Above: Classic Caudipteryx model, from National Geographic.
Ever since I started drawing prehistoric animals for serious, I've been on a crusade to see that it's done right. Too many people draw feathered dinosaurs with zero background knowledge of how wings and feathers are put together or appear in life. One of my biggest pet peeves has been drawings of Caudipteryx which give it secondary feathers. That is, remiges that stem from the ulna. You see, Caudipteryx was one weird dinobird. It had fairly puny wings compared to its body size, with primary feathers only a little longer than the length of the hand. And, apparently, no secondaries. This gives the effect of small, narrow wings good only for flicking out in possibly short displays of small color flashes. All this is based on the holotype specimen of the type species, C. zoui. See my recent reconstruction above right.
However, I recently (finally) got my hands on the descriptions of the referred C. zoui specimen, C. sp., and C. dongi. The referred specimen of C. zoui (BMP 0001) shows the exact same arrangement of feathers as the type. C. dongi, on the other hand, aside from some subtle differences in postcranial proportions that may or may not allow it to be placed in a separate species, has something else: secondary feathers. Check it out:
Above: Portion of plate 1 from Zhou & Wang, 2000.
The photo is pretty poor quality, but you can clearly make out feathers coming from an area inboard of the wrist. The accompanying line drawing makes it more clear:
Above: Portion of figure 1 from Zhou & Wang, 2000.
Notice that in the photo, you can make out possible remains of a tightly banded color pattern also evident in the tail of the C. zoui holotype, but only on the secondaries.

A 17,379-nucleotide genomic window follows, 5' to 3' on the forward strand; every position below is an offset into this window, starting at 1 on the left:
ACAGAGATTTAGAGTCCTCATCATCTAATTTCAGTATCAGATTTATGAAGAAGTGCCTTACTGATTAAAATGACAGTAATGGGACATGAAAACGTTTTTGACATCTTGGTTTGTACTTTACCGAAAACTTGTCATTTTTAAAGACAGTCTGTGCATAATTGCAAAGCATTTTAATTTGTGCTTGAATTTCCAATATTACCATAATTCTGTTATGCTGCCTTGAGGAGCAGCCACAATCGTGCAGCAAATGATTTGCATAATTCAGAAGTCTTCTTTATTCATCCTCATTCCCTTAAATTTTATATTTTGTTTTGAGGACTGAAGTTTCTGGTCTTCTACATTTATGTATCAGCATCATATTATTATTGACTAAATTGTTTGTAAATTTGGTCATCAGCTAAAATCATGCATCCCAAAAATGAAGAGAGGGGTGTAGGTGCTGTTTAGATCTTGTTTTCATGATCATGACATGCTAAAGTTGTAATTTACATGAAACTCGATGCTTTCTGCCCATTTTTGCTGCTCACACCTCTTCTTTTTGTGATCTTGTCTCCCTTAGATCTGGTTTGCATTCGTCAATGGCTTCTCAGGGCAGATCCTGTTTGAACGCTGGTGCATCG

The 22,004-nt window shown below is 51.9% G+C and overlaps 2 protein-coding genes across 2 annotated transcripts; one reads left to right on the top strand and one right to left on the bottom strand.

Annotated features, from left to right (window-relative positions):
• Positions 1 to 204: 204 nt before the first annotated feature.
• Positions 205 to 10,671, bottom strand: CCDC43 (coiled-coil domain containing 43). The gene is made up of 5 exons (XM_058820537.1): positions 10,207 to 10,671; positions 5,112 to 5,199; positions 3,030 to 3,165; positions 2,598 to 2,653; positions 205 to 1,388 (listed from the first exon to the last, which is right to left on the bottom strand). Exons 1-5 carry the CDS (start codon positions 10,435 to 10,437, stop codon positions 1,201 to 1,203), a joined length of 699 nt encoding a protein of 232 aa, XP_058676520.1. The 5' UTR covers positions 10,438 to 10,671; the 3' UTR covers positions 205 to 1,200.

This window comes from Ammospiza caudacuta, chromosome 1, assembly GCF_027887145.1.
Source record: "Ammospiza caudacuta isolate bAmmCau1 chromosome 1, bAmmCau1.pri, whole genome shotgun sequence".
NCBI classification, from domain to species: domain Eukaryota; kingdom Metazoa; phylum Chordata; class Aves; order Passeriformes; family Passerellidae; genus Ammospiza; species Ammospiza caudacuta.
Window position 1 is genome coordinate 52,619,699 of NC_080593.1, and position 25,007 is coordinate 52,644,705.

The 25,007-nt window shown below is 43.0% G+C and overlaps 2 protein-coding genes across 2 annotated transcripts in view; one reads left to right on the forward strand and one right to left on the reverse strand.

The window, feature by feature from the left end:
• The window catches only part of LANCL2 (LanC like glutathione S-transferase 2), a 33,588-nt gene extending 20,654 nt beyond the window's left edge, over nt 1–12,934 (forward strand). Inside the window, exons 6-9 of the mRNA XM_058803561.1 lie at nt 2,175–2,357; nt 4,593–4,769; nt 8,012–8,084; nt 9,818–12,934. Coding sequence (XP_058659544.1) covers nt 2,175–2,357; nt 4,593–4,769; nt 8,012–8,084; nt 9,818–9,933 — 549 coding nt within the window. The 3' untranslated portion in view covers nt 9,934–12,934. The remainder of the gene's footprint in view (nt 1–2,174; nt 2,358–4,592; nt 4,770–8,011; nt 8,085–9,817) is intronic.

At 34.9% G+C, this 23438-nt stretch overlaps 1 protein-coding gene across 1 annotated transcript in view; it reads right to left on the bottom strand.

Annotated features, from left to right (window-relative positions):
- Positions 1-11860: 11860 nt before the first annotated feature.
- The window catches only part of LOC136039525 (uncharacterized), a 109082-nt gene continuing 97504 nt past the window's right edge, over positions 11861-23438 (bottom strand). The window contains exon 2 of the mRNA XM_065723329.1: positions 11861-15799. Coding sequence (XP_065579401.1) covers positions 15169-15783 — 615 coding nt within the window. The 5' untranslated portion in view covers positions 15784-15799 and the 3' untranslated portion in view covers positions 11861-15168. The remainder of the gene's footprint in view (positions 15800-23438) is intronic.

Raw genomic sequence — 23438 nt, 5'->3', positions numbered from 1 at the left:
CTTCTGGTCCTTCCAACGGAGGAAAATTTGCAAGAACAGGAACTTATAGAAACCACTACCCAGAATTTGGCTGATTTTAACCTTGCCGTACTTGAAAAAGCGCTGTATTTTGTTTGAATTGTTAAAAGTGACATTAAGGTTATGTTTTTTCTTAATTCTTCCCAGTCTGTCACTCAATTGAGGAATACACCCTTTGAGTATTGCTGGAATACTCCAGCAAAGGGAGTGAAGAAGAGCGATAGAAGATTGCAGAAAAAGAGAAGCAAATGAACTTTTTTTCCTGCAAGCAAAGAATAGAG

So could C. dongi merely be a growth stage of C. zoui with extra wing feathers? Thanks to two specimens of Similicaudipteryx yixianensis (which are nearly identical to C. sp. in size, proportions, skull shape and even feathering), we know that at least some caudipterids possessed only primaries when they were juveniles and grew secondaries as they matured (the C. sp. specimen also has secondaries in the same proportional size). However, C. zoui is larger than the C. dongi specimen (and the secondary-possessing Similicaudipteryx/C. sp. specimens), so even if it is immature, it must be an immature specimen of an even larger species.
Keep in mind this is all based on published figures and rather poor photographs, so at the risk of sounding like Dave Peters, it would be great for someone with access to the physical specimens to confirm or deny this stuff. Sadly, very little about the actual feathers of the various specimens has been described in the lit, except for the holotype specimen, and even there, seemingly important things like the color bands are only mentioned in a figure caption. At any rate, feather coloration, length, and extent should be kept in mind when trying to determine which of these things, if any, represent distinct species.